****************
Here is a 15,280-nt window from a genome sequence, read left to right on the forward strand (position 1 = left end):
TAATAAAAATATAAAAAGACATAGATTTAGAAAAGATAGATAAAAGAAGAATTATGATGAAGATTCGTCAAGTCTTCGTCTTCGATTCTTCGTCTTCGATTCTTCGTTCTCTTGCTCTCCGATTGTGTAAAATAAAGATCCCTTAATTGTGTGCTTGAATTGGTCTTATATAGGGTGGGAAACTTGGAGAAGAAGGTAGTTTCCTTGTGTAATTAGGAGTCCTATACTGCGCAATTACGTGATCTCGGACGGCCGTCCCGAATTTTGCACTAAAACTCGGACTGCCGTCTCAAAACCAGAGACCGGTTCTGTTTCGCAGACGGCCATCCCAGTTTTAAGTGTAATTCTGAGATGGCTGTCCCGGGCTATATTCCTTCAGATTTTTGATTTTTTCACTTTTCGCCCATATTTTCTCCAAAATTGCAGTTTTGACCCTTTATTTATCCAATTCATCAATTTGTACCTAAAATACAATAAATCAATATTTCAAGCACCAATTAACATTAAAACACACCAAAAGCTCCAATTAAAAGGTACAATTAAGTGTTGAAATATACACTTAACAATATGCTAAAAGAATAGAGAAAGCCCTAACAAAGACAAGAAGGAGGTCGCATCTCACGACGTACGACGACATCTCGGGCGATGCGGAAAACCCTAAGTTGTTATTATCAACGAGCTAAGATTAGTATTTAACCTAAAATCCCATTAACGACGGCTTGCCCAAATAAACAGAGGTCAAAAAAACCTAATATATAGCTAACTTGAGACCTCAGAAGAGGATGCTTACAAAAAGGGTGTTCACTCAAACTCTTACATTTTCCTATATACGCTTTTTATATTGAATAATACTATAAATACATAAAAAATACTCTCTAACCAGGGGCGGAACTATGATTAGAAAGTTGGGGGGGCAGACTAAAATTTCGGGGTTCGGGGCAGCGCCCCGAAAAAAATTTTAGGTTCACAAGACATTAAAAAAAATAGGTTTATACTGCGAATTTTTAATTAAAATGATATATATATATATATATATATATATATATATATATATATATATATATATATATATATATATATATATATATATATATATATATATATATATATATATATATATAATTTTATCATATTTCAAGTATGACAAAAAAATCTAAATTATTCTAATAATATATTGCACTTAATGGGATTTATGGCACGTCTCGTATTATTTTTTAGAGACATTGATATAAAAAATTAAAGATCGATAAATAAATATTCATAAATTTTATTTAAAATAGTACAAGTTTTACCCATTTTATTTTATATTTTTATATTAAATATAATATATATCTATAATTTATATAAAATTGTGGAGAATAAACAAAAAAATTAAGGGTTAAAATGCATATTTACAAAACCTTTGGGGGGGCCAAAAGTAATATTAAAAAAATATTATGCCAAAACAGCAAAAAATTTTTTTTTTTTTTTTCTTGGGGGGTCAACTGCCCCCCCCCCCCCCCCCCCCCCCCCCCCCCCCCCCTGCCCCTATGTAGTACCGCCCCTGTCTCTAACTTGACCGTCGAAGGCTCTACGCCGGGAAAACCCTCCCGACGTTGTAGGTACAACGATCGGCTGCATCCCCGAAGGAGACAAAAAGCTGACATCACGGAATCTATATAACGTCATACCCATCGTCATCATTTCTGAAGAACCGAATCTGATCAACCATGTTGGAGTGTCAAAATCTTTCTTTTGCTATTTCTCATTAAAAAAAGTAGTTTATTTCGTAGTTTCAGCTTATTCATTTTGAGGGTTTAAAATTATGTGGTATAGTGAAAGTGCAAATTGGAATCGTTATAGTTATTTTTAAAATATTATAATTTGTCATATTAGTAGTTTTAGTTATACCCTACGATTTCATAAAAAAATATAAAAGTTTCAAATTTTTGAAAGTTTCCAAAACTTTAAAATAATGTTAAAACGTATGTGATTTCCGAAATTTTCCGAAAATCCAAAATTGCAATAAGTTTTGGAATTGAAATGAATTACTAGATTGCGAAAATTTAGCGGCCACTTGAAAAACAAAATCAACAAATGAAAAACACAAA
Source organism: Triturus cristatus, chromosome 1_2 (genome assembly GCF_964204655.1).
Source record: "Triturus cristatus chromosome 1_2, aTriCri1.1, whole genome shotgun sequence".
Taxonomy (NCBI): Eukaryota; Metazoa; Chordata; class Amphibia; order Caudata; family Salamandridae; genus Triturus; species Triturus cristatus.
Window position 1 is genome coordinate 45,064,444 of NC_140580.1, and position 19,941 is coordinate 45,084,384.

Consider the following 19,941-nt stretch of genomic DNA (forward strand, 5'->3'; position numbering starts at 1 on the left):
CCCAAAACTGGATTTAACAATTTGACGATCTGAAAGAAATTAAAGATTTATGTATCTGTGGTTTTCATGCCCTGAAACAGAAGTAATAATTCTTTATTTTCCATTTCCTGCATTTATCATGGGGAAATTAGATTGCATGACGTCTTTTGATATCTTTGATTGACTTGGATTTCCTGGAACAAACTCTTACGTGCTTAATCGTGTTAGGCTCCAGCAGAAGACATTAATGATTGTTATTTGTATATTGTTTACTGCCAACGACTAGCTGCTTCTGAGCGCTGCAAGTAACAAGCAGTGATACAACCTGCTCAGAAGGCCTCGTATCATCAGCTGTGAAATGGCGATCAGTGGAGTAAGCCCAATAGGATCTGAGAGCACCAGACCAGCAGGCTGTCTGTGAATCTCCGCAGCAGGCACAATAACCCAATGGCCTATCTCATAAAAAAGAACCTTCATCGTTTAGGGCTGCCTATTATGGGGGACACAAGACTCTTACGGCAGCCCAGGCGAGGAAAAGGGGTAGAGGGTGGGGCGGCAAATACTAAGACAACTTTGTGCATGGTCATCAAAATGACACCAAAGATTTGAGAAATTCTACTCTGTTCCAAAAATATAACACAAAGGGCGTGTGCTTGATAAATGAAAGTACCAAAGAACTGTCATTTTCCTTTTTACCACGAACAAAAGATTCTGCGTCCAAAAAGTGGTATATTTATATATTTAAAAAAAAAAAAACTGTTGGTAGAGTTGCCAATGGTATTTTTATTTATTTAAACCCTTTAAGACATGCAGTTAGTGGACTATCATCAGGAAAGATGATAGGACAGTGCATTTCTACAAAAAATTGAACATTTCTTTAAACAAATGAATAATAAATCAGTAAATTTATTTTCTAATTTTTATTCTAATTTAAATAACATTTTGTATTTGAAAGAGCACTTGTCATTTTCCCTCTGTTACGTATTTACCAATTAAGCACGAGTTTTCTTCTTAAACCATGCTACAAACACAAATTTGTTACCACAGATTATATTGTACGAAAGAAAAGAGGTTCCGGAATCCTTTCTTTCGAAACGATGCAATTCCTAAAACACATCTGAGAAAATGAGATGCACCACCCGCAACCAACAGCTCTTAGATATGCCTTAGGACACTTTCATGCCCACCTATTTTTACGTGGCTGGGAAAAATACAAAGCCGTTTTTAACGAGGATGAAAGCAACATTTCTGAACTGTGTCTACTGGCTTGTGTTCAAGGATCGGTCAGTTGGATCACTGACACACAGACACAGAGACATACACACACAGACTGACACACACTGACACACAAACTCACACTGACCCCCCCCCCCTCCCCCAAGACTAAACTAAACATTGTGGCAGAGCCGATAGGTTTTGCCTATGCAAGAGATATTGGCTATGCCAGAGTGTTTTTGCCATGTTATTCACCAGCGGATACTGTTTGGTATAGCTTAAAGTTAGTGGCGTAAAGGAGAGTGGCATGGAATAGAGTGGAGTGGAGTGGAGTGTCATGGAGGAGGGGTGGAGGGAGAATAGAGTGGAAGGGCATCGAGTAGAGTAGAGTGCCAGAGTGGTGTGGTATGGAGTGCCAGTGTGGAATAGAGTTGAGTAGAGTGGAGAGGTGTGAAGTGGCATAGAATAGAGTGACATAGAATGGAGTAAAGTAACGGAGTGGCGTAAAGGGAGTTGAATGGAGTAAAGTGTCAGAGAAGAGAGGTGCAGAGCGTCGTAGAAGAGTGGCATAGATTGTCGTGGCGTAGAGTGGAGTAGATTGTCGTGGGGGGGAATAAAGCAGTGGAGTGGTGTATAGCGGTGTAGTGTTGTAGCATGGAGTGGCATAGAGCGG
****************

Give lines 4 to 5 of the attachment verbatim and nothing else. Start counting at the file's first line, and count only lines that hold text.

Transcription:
Source record: "Triturus cristatus chromosome 1_2, aTriCri1.1, whole genome shotgun sequence".
Taxonomy (NCBI): Eukaryota; Metazoa; Chordata; class Amphibia; order Caudata; family Salamandridae; genus Triturus; species Triturus cristatus.